March 6, 2019 4:24 pm
Updated: March 6, 2019 4:33 pm

‘To some degree, we’re all a shade of autosexual’: What it means to be attracted to yourself

Those who identify as autosexual can be aroused by themselves, by their own naked flesh or by the "power of self pleasure."

Illustration: Laura Whelan
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Ghia Vitale was seven years old when she first realized she was sexually attracted to herself.

“By my third year in college, I saw myself as in a relationship with myself,” Vitale told Global News. “However, I didn’t have the vocabulary to express my experience until shortly after I graduated college in 2013.”

Vitale identifies as autosexual and autoromantic, which she defines as having a sexual and romantic attraction to herself.

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According to Dr. Jess O’Reilly, a sex and relationship expert and host of Sex with Dr. Jess, autosexuality is experienced differently from person to person.

“Some people might use it to define themselves and some people might use it as a categorical identity,” says O’Reilly.

Those who identify as autosexual can be aroused by themselves, by their own naked flesh or by the “power of self pleasure.”

“I think that, to some degree, we’re all a shade of autosexual,” O’Reilly says. However, O’Reilly believes some people have trouble embracing their autosexuality because of body shaming.

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“We’ve been told that our bodies aren’t attractive enough. I wouldn’t be surprised if, to experience autosexuality, you have to be at ease with your body,” she said.

When Vitale was younger, she struggled to understand why others didn’t like her body as much as she did.

“I can remember having just gotten out of the shower; I was looking at myself in the mirror, and getting very attracted to the sight. I couldn’t help but wonder why my peers didn’t like my fat body as much as I did, but my erotic image of myself wasn’t able to override their taunts or criticisms, so I struggled with low self-esteem and poor body image for the entirety of my adolescence,” she writes in an article for Medium.

It wasn’t until when Vitale was in college that she fully embraced her autosexuality. “I craved alone time because I was able to bask in my body and my mind without interruption; I intensely enjoyed bonding with myself,” she says.

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O’Reilly points to something she calls the ‘core erotic feeling’ to suggest that autosexuality can promote a positive understanding of self.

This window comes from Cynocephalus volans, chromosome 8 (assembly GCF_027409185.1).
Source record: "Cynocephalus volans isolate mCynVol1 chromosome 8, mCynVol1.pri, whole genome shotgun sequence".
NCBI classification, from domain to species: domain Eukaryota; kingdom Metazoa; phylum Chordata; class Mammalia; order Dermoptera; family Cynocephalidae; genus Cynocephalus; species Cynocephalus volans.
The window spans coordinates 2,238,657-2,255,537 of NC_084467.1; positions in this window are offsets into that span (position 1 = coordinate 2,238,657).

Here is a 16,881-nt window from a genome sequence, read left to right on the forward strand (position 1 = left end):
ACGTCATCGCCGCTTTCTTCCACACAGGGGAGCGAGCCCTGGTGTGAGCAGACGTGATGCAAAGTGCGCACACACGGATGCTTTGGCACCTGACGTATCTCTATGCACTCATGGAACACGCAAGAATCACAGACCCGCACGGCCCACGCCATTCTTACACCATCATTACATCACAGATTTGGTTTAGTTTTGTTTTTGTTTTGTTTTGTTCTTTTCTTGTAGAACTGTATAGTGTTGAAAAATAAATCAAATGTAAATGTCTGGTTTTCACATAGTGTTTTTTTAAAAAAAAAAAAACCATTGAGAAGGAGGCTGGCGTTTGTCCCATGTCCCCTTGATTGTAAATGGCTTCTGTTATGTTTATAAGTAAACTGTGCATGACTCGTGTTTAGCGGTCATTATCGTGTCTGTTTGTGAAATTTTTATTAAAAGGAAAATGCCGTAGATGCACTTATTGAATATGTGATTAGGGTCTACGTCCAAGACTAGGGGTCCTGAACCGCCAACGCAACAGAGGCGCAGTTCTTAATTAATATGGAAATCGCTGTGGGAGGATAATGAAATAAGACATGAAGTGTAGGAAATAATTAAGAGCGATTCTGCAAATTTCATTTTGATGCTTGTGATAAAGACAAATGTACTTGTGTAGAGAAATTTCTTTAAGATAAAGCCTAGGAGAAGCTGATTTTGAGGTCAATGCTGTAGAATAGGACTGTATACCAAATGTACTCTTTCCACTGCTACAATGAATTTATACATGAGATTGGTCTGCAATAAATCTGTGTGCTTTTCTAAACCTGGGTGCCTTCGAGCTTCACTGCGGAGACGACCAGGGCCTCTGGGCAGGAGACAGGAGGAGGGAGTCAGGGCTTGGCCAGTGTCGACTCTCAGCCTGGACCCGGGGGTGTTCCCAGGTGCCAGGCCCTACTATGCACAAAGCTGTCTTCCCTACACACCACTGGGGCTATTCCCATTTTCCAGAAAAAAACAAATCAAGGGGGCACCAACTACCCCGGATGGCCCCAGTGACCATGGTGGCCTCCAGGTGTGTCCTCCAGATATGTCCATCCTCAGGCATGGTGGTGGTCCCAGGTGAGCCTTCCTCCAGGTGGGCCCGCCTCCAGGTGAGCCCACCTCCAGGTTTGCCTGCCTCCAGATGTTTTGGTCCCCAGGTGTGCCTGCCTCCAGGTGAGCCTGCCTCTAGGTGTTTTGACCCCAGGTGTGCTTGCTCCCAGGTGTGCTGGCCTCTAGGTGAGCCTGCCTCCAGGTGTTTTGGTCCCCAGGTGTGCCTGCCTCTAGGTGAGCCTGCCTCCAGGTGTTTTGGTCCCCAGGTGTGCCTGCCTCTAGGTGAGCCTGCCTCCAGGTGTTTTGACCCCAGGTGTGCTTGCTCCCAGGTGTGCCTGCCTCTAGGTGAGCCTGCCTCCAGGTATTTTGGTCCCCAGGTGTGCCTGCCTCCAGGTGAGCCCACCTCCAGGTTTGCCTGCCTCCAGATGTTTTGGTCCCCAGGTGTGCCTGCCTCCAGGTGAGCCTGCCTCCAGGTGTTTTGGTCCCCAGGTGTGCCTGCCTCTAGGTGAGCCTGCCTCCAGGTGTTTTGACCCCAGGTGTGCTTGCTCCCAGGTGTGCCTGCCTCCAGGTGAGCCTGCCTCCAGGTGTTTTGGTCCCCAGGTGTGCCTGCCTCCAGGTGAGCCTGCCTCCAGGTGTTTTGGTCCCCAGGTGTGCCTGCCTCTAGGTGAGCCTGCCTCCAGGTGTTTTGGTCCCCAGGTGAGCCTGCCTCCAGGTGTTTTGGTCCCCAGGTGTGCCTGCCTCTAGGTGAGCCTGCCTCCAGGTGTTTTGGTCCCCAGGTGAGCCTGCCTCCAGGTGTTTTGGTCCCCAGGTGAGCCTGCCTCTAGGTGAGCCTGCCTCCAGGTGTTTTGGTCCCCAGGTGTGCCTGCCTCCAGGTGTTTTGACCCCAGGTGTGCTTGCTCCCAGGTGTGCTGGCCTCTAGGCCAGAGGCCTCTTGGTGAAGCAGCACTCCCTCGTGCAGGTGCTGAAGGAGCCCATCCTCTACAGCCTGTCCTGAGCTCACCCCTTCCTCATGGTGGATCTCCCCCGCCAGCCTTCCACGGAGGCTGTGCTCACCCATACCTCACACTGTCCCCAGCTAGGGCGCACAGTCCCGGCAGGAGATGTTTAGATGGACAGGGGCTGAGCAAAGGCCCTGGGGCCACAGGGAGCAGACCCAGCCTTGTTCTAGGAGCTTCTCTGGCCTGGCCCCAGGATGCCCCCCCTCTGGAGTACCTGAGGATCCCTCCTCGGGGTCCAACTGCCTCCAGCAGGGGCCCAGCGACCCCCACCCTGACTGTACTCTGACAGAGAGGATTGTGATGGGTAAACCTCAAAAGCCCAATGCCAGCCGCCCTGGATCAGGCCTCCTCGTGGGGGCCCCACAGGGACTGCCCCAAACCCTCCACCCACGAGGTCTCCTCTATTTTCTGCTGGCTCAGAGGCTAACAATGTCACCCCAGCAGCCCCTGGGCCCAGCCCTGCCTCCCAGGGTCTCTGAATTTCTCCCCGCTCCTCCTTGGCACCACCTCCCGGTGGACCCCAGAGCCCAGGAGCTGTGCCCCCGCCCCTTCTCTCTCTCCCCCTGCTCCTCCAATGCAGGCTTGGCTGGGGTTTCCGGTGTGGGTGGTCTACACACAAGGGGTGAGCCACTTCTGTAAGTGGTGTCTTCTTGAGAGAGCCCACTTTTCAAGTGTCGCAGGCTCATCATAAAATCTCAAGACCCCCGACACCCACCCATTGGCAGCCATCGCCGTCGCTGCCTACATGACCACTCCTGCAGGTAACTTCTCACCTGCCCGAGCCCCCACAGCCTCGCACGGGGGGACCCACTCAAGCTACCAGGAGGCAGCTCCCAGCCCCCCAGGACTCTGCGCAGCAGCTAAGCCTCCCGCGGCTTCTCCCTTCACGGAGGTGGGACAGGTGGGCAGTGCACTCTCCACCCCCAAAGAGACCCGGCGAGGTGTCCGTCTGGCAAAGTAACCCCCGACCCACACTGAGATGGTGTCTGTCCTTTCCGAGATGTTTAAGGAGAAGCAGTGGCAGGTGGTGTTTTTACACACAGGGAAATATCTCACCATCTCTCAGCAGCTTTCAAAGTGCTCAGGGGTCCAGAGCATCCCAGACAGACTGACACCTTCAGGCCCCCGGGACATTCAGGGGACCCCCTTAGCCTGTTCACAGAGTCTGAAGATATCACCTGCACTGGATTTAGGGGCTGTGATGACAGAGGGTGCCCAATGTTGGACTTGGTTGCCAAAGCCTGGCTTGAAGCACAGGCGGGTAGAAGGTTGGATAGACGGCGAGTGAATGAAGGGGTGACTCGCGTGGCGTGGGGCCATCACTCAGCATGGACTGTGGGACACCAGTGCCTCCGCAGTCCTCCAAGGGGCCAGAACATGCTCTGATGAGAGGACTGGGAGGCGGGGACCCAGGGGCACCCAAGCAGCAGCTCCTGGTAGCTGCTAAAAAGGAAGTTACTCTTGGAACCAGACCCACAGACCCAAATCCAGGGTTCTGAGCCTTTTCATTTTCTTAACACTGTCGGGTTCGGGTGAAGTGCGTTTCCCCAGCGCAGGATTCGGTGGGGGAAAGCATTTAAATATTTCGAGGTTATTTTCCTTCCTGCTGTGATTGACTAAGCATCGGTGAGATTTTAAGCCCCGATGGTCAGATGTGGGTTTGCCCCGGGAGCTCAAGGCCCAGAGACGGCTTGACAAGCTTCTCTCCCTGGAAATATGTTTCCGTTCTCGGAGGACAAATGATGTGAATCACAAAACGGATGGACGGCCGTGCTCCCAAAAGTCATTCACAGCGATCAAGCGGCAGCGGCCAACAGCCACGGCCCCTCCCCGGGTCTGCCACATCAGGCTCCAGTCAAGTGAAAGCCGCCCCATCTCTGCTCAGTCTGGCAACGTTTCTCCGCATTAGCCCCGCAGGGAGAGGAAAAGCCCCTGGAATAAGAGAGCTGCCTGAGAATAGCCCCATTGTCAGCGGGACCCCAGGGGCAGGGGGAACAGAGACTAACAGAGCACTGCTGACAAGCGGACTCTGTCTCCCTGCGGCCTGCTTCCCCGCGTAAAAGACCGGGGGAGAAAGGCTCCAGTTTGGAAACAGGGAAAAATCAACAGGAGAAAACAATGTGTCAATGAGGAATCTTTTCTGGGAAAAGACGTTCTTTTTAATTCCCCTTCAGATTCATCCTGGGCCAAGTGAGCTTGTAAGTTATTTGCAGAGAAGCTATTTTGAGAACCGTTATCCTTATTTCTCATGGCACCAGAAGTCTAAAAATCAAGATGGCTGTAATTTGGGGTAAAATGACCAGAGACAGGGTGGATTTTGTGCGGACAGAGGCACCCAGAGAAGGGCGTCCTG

“That’s the feeling you require to even consider having sex, and for many of us, our core erotic feeling involves feeling sexy and feeling desired,” says O’Reilly. “You might have an outside source who conveys that desire or it may be even within yourself.”

Autosexuality is often compared to narcissism, but O’Reilly believes that’s categorically wrong.

“How cool is that — to feel an attraction to yourself? Can’t we give ourselves permission to also feel arousal in response to our own body?”

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It’s important to note that being autosexual doesn’t preclude someone from having relationships with others, said O’Reilly.

“Some autosexuals are only attracted to themselves, but I’m not one of them,” Vitale says.

“I’ve been in a relationship with my boyfriend since I was in high school. Our 14-year anniversary is approaching. My boyfriend appreciates my autosexuality [and] autoromanticism, and [he] sees it as a good thing.”

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Vitale has met some other autosexuals online, but only one in real life. “Sometimes, being an autosexual can feel lonely because I don’t know too many other self-identified autosexuals or autoromantics,” said Vitale.

“I sometimes talk with other autosexuals and autoromantics about the experiences we have, [and] that makes me feel validated.”

Joshua Peters, the head of gender, sexuality and relationship diversity at the Centre for Interpersonal Relationships, hopes more people will start to identify as autosexual as millennials come of age.

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“[Millennials] are able to de-shame sex and look at it in different and new ways. This is just a natural step in that [progression],” Peters says.

Peters believes that talking about autosexuality can help lessen the stigma around it.

“I think what most people probably think of is that scene in American Pyscho where Christian Bale is looking at himself in the mirror, but it doesn’t need to be this big, narcissistic moment,” says Peters.

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“It can just be a healthy experience of the self and a reawakening of the sexual experience. So many people have body-shaming throughout their lives. If you’re able to actually get your kicks from yourself, then enjoy that. I think it’s actually quite liberating.”

Vitale wants people to know that identifying as autosexual is valid.

“It’s not a ‘fake sexuality’ because it’s not as common as other forms of sexuality,” said Vitale. “Sexuality can be nuanced, fluid, and expressed in different ways.”

Meghan.Collie@globalnews.ca

© 2019 Global News, a division of Corus Entertainment Inc.

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